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The vessel disappeared in November 2017 with 44 crewmen aboard.Read the full story ›
The Argentine navy announced that a sound thought to be an explosion had been detected by US and specialist agencies leading the search.Read the full story ›
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The wreckage of the long-lost British submarine thought to have sunk 74 years ago has been found off the coast of Sardinia, reports claim.Read the full story ›
US officials claim the secretive state lost contact with the submarine - which is now thought to have sunk.Read the full story ›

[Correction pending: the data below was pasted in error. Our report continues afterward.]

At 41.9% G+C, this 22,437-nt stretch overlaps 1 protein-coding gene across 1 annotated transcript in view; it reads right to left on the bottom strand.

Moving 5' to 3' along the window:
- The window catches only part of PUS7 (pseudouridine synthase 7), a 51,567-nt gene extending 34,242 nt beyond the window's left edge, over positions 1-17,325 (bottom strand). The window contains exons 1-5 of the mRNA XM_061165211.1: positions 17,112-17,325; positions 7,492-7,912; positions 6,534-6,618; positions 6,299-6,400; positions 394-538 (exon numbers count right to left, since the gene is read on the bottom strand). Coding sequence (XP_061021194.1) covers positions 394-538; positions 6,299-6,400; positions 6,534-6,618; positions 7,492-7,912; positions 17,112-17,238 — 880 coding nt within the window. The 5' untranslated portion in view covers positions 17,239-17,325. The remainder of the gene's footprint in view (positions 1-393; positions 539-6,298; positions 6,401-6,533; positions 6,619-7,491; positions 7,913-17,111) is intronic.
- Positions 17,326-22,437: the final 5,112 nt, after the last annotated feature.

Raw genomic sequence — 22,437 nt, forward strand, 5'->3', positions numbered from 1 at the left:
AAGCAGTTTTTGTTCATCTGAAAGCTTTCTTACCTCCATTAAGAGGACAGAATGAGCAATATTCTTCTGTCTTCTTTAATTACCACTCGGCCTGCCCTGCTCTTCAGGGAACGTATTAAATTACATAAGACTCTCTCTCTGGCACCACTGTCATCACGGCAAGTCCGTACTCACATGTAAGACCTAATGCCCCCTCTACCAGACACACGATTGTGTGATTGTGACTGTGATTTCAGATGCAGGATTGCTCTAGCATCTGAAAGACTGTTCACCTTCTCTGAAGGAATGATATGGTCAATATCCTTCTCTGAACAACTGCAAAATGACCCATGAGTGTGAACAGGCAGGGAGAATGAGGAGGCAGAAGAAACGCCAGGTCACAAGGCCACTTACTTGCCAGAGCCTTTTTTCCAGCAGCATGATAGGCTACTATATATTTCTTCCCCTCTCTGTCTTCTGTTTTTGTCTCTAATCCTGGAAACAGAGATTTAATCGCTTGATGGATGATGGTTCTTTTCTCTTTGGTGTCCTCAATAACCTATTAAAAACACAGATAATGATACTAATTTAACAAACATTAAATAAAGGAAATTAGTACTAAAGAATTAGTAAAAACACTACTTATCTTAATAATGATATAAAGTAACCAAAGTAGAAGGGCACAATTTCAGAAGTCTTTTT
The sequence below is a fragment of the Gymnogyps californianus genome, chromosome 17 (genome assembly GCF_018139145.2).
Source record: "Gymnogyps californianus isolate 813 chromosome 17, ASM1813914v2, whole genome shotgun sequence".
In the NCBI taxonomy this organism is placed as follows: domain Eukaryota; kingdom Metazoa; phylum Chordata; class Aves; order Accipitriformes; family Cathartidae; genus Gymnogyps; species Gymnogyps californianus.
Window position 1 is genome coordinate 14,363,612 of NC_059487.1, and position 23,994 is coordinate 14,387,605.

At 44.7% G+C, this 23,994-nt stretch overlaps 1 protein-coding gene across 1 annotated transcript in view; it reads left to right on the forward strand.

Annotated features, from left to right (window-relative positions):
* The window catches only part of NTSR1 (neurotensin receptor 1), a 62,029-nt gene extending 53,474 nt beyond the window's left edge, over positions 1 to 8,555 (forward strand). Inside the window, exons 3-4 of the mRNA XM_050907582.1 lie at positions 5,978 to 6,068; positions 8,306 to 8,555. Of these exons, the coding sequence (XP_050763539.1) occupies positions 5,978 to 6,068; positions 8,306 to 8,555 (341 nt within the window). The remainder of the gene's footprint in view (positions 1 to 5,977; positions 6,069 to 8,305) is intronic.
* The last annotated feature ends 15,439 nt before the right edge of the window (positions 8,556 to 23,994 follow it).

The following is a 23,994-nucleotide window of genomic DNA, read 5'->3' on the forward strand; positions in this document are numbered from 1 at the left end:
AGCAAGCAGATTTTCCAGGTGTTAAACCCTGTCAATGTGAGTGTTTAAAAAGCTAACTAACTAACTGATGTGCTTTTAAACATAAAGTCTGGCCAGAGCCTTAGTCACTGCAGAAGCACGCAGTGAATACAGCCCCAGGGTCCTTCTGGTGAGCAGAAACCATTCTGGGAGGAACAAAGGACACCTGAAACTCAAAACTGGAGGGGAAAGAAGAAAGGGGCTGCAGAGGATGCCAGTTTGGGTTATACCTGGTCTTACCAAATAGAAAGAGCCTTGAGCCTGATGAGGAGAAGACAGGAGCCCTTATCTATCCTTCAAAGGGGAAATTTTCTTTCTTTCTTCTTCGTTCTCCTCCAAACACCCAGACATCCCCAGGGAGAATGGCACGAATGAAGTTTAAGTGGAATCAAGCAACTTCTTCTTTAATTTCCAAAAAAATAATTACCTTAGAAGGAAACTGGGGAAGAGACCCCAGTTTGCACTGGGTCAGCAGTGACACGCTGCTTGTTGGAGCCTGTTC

Three officers have made maritime history by becoming the first female submariners to serve in the Royal Navy.
Lieutenants Maxine Stiles, Alexandra Olsson and Penny Thackray have completed months of specialised training to earn their "Dolphins" - the clasp worn by qualified submariners - becoming the first women in the 110-year history of the Navy's Submarine Service.
For years women were unable to serve on submarines because of possible health risks but, after an independent review found that only pregnant women should not serve, Defence Secretary Philip Hammond lifted the ban in December 2011.
Following the arrival of woman officers, female ratings (non-commissioned personnel) will start training later this year with a view to serving on Vanguard submarines in 2015. Female personnel will also be able to serve on Astute-class submarines from around 2016.